The Luxembourg Institute of Science and Technology (LIST) and STMicroelectronics have announced that they are working together to develop a technology that should enable the monitoring of the presence of volatile organic compounds (VOCs), pollutants that are all around and affect our health.

VOCs include many different substances that are typically found in products such as solvents, adhesives, paints and detergents. They can spread over significant distances from where they are emitted, resulting in direct and indirect impacts on the environment and on our health. Some VOCs are considered major pollutants and contribute to the formation of greenhouse gases. Prolonged exposure to VOCs can cause health problems including headaches and dizziness, eye irritation, skin, nose and throat and even respiratory problems.

In this context, LIST has been working with STMicroelectronics, a global semiconductor leader that develops, manufactures and markets electronic chips (semi-conductors) and integrated sensors. Some of these sensors can measure temperature, pressure or gas presence. Among others, these sensors are used in mobile phones and on-board electronics for aeroplanes and cars. “We are pleased to collaborate with LIST on VOC detection sensors leveraging LIST’s recognised experience in the development of new Materials and Technologies and our extensive sensor expertise”, said Giuseppe Bruno, Innovation Product R&D Design Manager at STMicroelectronics.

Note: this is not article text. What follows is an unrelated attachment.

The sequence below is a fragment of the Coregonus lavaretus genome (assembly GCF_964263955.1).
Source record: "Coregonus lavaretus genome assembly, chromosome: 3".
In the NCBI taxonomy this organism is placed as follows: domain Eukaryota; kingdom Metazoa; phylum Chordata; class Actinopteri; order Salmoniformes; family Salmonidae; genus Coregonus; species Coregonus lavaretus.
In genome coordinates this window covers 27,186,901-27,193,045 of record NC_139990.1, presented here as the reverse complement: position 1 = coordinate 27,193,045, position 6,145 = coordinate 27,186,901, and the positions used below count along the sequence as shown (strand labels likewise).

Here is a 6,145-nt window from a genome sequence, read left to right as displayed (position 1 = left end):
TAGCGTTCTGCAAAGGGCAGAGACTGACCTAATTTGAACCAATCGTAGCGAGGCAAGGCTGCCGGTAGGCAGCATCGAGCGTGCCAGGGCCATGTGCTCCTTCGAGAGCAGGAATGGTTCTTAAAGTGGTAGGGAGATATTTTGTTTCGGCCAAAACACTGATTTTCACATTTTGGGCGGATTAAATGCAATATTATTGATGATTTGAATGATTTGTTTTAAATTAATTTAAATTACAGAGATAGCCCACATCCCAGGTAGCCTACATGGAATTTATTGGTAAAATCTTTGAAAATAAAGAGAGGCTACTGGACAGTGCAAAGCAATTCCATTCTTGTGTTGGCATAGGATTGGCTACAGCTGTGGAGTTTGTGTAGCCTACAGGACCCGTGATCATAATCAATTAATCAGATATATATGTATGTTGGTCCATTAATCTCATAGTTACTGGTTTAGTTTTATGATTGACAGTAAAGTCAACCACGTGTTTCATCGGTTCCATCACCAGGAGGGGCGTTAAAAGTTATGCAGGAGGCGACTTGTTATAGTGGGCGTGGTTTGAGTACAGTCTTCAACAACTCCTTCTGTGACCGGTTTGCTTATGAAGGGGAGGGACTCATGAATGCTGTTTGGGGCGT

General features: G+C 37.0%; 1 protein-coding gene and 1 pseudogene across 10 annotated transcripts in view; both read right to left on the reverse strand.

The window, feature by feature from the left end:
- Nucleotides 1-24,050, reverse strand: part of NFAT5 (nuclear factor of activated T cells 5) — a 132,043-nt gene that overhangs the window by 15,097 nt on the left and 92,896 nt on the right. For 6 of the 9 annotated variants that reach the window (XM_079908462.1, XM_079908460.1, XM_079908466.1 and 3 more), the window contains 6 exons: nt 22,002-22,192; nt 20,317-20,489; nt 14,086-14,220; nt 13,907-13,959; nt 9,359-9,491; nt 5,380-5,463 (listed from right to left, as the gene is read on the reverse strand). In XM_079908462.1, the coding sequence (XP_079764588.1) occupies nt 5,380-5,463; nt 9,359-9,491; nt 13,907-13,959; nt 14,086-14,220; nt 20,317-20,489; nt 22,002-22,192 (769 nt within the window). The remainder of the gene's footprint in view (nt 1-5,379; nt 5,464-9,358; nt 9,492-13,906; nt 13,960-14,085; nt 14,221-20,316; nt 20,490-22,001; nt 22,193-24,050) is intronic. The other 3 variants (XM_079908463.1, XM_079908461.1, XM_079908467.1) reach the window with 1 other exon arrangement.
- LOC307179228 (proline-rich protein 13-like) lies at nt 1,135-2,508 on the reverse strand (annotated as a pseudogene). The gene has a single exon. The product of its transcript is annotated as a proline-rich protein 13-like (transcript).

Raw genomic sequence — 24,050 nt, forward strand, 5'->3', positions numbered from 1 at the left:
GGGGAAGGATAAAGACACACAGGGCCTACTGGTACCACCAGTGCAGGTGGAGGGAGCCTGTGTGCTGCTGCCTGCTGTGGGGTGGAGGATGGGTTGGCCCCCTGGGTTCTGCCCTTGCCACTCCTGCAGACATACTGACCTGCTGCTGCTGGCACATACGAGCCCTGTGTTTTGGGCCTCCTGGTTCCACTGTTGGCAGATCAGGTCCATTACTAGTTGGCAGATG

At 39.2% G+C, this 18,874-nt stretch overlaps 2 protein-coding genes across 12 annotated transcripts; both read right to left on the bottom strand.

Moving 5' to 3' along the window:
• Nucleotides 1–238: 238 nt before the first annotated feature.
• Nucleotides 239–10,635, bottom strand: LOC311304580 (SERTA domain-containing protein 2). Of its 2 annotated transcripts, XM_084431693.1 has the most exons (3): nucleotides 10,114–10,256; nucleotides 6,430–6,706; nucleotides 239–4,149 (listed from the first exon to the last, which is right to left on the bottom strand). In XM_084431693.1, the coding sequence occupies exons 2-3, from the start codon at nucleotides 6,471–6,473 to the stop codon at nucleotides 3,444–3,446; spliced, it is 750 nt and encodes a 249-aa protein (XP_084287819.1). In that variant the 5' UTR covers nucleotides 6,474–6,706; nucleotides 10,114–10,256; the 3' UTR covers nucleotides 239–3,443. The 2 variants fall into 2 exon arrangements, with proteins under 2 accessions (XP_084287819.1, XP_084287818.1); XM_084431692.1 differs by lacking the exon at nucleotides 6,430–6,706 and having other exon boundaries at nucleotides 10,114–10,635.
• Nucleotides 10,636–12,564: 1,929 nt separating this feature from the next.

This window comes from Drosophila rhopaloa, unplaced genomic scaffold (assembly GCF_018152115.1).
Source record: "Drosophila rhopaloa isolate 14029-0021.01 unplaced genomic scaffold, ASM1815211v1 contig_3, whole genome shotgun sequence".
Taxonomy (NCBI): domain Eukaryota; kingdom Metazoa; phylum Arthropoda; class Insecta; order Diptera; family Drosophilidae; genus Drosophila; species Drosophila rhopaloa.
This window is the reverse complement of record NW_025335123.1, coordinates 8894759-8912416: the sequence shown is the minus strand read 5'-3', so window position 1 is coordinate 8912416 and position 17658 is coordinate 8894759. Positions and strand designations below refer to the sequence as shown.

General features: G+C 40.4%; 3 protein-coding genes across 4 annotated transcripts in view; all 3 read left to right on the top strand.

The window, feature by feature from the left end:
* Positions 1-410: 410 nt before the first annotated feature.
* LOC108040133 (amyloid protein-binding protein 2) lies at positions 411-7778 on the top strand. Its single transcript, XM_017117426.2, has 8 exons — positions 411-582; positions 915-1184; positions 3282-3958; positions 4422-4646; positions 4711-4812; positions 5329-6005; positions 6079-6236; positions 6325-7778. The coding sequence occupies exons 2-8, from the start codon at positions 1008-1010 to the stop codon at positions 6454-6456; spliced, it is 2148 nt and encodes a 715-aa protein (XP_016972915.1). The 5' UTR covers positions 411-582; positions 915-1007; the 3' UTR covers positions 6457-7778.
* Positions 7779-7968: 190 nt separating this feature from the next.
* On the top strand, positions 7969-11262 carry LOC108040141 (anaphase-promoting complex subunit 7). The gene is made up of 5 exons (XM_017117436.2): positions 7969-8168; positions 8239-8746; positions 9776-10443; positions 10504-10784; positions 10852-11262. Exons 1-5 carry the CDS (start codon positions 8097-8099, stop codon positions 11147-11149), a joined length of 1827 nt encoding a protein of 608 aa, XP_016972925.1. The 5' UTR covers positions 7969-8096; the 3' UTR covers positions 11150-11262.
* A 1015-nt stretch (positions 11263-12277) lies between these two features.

The aim of the joint project, which is supported by the National Research Fund (FNR) through the BRIDGES programme, is to create a sensor enabling the detection of VOCs by the end of 2022, with a view to incorporating the technology into Personal Electronics products and Smart Home and Building Automation applications.

The development of this tiny sensor, with a size smaller than one square millimetre, will rely on two Materials technologies developed by LIST. LIST has already proven some concepts of unique low power gas sensor technology relying on a specific Materials architecture. The challenge is now to combine these two technologies and integrate them into the research undertaken by STMicroelectronics.  Dr Damien Lenoble, Director of MRT, commented: “It is an honour for LIST to collaborate with one of the world-leading semiconductor companies. This is a strong recognition of our capabilities to accelerate our autonomous IoT roadmap launched two years ago in our Materials Research and Technology –MRT Department”.

The incorporation of selective, sensitive and durable miniaturised gas sensors into personal electronics and Smart-Home and Building-Automation applications will enable users to monitor air quality both indoors and outdoors, thanks to localised, reliable and sustainable real-time readings. Depending on the outcome, users can take simple measures to minimise their exposure, such as improving ventilation by opening doors and windows.

The development of this technology is expected to pave the way for the creation of a relatively dense network of dispersed pollutant sensors, making it possible to monitor and analyse air quality on a wide scale.